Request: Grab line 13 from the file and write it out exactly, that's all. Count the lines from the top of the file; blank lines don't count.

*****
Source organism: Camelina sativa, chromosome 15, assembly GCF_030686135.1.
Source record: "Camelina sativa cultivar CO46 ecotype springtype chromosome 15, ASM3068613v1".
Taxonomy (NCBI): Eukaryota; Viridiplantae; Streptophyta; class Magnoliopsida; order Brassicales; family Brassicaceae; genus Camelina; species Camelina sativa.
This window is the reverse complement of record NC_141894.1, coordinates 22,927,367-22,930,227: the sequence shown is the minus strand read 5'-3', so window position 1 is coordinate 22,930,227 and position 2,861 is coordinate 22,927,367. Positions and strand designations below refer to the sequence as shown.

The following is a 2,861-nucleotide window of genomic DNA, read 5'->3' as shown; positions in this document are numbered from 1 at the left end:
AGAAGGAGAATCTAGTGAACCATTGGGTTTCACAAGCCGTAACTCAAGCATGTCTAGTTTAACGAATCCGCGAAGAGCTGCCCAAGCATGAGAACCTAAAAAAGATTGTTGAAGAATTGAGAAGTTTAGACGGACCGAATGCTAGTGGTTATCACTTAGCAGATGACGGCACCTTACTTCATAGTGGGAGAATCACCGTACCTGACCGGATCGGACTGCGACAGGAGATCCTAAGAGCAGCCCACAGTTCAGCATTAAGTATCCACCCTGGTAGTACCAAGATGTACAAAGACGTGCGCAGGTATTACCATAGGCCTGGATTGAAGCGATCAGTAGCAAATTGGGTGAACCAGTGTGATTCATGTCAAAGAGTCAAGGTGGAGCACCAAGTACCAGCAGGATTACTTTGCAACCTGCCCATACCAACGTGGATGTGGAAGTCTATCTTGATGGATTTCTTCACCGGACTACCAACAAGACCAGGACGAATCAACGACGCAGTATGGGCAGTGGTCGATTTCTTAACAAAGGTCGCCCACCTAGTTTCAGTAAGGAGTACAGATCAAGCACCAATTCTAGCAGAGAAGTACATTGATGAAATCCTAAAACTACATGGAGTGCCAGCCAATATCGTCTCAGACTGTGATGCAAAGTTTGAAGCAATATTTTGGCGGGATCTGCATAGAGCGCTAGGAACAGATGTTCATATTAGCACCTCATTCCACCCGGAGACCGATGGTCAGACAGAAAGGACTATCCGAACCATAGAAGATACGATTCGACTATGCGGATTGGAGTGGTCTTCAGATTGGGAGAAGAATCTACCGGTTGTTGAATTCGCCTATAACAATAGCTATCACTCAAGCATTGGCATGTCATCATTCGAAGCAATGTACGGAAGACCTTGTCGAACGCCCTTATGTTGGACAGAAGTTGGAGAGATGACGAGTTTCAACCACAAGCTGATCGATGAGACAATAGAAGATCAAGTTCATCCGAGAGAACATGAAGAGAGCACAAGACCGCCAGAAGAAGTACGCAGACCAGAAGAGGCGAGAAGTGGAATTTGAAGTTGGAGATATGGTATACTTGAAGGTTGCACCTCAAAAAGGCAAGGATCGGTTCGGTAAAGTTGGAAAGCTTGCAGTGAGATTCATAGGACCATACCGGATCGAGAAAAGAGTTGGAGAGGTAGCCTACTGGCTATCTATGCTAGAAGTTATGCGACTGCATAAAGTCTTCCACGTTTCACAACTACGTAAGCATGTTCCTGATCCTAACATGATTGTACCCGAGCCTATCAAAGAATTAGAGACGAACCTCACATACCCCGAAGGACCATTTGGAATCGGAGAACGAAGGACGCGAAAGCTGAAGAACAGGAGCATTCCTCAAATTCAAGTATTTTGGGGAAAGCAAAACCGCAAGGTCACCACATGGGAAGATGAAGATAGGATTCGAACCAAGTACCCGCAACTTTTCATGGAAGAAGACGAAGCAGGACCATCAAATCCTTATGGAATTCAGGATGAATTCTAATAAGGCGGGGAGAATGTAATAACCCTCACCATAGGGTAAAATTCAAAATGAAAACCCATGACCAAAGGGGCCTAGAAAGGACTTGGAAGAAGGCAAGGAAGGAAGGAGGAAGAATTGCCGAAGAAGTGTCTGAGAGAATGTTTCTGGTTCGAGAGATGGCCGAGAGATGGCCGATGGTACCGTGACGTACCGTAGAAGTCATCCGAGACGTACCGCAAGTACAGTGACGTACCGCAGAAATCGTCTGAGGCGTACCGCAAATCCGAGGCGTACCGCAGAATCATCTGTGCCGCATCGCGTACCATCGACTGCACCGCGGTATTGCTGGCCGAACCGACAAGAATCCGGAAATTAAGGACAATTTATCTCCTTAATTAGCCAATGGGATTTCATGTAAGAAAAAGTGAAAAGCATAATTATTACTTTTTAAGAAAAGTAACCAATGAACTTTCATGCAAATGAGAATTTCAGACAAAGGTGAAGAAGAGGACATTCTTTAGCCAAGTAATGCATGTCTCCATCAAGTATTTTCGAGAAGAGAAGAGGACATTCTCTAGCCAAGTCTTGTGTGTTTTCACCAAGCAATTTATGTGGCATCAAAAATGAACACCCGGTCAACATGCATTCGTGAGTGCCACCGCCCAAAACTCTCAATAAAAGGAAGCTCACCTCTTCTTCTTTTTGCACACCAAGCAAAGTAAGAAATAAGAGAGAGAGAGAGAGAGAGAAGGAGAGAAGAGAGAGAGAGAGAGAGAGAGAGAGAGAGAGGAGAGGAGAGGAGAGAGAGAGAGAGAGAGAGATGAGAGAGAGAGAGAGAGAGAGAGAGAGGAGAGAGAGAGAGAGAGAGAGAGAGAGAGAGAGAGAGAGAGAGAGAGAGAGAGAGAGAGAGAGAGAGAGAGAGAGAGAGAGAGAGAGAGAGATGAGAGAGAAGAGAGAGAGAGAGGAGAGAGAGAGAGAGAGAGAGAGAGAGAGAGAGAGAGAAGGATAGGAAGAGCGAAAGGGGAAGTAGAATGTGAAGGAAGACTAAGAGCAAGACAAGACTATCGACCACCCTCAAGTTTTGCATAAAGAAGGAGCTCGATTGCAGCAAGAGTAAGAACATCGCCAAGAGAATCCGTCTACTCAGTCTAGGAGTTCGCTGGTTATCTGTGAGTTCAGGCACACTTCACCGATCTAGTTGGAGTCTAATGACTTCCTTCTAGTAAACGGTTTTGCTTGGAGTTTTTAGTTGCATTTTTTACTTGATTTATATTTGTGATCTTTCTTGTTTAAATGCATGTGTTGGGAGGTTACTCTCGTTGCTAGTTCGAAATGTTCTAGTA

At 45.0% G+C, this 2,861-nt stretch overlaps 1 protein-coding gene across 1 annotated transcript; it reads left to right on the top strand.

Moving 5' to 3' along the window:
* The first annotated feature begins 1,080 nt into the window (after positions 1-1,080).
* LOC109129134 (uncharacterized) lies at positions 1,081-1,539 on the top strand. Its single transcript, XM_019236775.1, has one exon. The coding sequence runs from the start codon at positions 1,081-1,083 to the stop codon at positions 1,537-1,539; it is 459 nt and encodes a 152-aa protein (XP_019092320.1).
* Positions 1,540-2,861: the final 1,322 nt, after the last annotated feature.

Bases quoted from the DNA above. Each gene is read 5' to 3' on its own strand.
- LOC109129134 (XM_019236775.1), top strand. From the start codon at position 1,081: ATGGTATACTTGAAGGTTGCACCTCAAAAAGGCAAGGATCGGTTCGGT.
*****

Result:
- LOC109129134 (XM_019236775.1), top strand. From the start codon at position 1,081: ATGGTATACTTGAAGGTTGCACCTCAAAAAGGCAAGGATCGGTTCGGT.